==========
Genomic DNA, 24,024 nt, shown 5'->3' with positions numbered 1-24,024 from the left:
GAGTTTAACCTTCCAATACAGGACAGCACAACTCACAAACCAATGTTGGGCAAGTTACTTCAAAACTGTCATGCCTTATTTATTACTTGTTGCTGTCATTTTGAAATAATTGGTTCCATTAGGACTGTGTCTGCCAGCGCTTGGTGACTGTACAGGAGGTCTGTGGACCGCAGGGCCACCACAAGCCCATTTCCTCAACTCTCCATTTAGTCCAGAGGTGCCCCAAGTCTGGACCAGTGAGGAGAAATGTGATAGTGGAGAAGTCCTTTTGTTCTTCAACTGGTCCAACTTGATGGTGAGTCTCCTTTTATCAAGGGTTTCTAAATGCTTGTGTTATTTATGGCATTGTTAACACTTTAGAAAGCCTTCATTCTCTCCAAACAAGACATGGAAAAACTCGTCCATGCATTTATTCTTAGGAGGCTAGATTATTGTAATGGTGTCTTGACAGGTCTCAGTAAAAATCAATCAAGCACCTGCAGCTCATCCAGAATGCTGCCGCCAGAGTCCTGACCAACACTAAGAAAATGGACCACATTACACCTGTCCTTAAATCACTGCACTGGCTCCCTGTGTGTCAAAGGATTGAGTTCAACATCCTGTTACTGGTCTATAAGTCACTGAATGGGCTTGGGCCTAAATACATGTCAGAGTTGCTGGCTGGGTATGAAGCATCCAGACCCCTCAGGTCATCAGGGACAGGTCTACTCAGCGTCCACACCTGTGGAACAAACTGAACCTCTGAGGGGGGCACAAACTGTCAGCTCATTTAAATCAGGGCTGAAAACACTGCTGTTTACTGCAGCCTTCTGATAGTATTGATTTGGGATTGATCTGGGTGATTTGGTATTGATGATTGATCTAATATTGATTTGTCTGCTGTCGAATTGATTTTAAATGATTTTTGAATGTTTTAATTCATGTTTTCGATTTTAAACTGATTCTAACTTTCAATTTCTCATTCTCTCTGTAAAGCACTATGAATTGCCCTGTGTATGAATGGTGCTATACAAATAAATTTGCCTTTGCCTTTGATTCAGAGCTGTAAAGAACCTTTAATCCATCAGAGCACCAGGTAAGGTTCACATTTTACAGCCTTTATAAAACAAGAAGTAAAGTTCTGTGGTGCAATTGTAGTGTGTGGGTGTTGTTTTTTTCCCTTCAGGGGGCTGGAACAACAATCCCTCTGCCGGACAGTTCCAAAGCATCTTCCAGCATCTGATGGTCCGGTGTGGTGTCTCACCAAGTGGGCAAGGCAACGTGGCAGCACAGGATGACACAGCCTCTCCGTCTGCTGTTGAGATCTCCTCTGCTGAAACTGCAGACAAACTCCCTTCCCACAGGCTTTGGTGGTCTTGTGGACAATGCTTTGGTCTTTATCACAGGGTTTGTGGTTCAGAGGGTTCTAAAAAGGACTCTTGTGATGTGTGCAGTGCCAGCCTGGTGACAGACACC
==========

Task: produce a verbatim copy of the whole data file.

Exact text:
Genomic DNA, 24,024 nt, shown 5'->3' with positions numbered 1-24,024 from the left:
GAGTTTAACCTTCCAATACAGGACAGCACAACTCACAAACCAATGTTGGGCAAGTTACTTCAAAACTGTCATGCCTTATTTATTACTTGTTGCTGTCATTTTGAAATAATTGGTTCCATTAGGACTGTGTCTGCCAGCGCTTGGTGACTGTACAGGAGGTCTGTGGACCGCAGGGCCACCACAAGCCCATTTCCTCAACTCTCCATTTAGTCCAGAGGTGCCCCAAGTCTGGACCAGTGAGGAGAAATGTGATAGTGGAGAAGTCCTTTTGTTCTTCAACTGGTCCAACTTGATGGTGAGTCTCCTTTTATCAAGGGTTTCTAAATGCTTGTGTTATTTATGGCATTGTTAACACTTTAGAAAGCCTTCATTCTCTCCAAACAAGACATGGAAAAACTCGTCCATGCATTTATTCTTAGGAGGCTAGATTATTGTAATGGTGTCTTGACAGGTCTCAGTAAAAATCAATCAAGCACCTGCAGCTCATCCAGAATGCTGCCGCCAGAGTCCTGACCAACACTAAGAAAATGGACCACATTACACCTGTCCTTAAATCACTGCACTGGCTCCCTGTGTGTCAAAGGATTGAGTTCAACATCCTGTTACTGGTCTATAAGTCACTGAATGGGCTTGGGCCTAAATACATGTCAGAGTTGCTGGCTGGGTATGAAGCATCCAGACCCCTCAGGTCATCAGGGACAGGTCTACTCAGCGTCCACACCTGTGGAACAAACTGAACCTCTGAGGGGGGCACAAACTGTCAGCTCATTTAAATCAGGGCTGAAAACACTGCTGTTTACTGCAGCCTTCTGATAGTATTGATTTGGGATTGATCTGGGTGATTTGGTATTGATGATTGATCTAATATTGATTTGTCTGCTGTCGAATTGATTTTAAATGATTTTTGAATGTTTTAATTCATGTTTTCGATTTTAAACTGATTCTAACTTTCAATTTCTCATTCTCTCTGTAAAGCACTATGAATTGCCCTGTGTATGAATGGTGCTATACAAATAAATTTGCCTTTGCCTTTGATTCAGAGCTGTAAAGAACCTTTAATCCATCAGAGCACCAGGTAAGGTTCACATTTTACAGCCTTTATAAAACAAGAAGTAAAGTTCTGTGGTGCAATTGTAGTGTGTGGGTGTTGTTTTTTTCCCTTCAGGGGGCTGGAACAACAATCCCTCTGCCGGACAGTTCCAAAGCATCTTCCAGCATCTGATGGTCCGGTGTGGTGTCTCACCAAGTGGGCAAGGCAACGTGGCAGCACAGGATGACACAGCCTCTCCGTCTGCTGTTGAGATCTCCTCTGCTGAAACTGCAGACAAACTCCCTTCCCACAGGCTTTGGTGGTCTTGTGGACAATGCTTTGGTCTTTATCACAGGGTTTGTGGTTCAGAGGGTTCTAAAAAGGACTCTTGTGATGTGTGCAGTGCCAGCCTGGTGACAGACACC